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Friday Cocktail

Napoleon

Napoleon

Vive France with this Friday’s cocktail, the Napoleon.

This classic cocktail has been around since the 1920s, having been invented by famed bartender Henry Craddock at the Savoy Hotel in London.  The drink named for Napoleon Bonaparte (1769 – 1821) makes use of the quinine aperitif Dubonnet, which was first created for the French Foreign legionnaires, serving in North Africa, to fortify themselves against malaria.  It’s doubftul Napoleon would have approved the use of the very British gin in such an honorary drink, but perhaps one taste might have swayed him.

There have been variations, however, of the recipe.  The classic version calls for Grand Marnier, but others have suggested any orange-flavored liqueur such as Tripe Sec, Cointreau, or Curaçao.  If you use Curaçao, use the clear version, not the blue.  This site also suggests Lillet Rouge as a possible substitute for Dubonnet, which may not be easy to come by.  Personally, I’ve found Lillet Blanc more readily.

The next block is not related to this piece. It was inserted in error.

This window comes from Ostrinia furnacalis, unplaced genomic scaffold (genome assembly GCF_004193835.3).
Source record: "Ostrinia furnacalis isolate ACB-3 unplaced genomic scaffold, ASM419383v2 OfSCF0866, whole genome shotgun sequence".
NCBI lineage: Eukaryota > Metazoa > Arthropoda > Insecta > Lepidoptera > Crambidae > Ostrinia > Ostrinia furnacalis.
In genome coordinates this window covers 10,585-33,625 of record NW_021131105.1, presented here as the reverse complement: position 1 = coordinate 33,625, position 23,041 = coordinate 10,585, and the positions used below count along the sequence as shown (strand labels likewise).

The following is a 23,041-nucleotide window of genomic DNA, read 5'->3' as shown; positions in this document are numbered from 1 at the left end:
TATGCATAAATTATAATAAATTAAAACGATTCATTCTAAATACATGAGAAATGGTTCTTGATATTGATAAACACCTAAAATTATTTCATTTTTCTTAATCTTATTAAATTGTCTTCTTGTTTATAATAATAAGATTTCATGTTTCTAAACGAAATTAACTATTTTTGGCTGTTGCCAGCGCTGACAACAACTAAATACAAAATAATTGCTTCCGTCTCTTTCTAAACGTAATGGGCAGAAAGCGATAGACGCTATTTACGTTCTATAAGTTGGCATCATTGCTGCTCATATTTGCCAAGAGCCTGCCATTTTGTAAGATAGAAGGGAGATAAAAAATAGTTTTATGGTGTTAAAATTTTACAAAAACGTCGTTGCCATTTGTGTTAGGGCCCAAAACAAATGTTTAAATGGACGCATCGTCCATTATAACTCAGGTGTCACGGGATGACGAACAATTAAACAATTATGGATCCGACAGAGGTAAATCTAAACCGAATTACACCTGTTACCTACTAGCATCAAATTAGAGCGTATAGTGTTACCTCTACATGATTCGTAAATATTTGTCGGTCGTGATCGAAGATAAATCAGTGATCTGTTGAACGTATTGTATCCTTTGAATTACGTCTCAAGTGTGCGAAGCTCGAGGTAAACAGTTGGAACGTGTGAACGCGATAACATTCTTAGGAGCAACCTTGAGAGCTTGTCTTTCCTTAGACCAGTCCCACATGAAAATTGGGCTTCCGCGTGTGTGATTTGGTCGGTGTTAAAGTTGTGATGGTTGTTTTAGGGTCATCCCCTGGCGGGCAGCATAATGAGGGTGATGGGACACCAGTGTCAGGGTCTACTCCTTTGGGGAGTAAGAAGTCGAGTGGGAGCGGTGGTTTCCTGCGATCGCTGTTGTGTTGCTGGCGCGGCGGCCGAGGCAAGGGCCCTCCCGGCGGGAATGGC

What you’ll need:  Gin, Grand Marnier, and Dubonnet Rouge

Pour 2 ounces of gin and 1/2 each of Grand Marnier and Dubonnet in a shaker over cracked ice.  Shake and then strain into a cocktail glass.  Optionally, serve it up with a maraschino cherry as a garnish.

How I like it:  Today’s cocktail glasses being larger than yesteryear’s may necessitate larger proportions.  For the pictured drink, I used 2 1/2 ounce gin and 3/4 ounces each of Grand Marnier and Dubonnet.  The important thing is to maintain the ratio of proportions.  Also, Grand Marnier is truly the best option for this cocktail.  It blends very well with the Dubonnet and gin.  For gin, I used Bombay Sapphire.

Avoid your own Waterloo, drink responsibly!

 

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2 Responses »

  1. OK – I have the Grand Marnier and the Bombay gin – but what can I use for Dubonnet? I’m not going out to buy something I’ll probably only use once.

    • True, that is a problem with some of these cocktail recipes. I’m always concerned something might spoil or go flat before I can use it again. As for a substitute…hmm, I suppose you could use a red wine (perhaps a Cab or Syrah) or a port with a dash of tonic. That might approximate Dubonnet. I won’t make any guarantees though.

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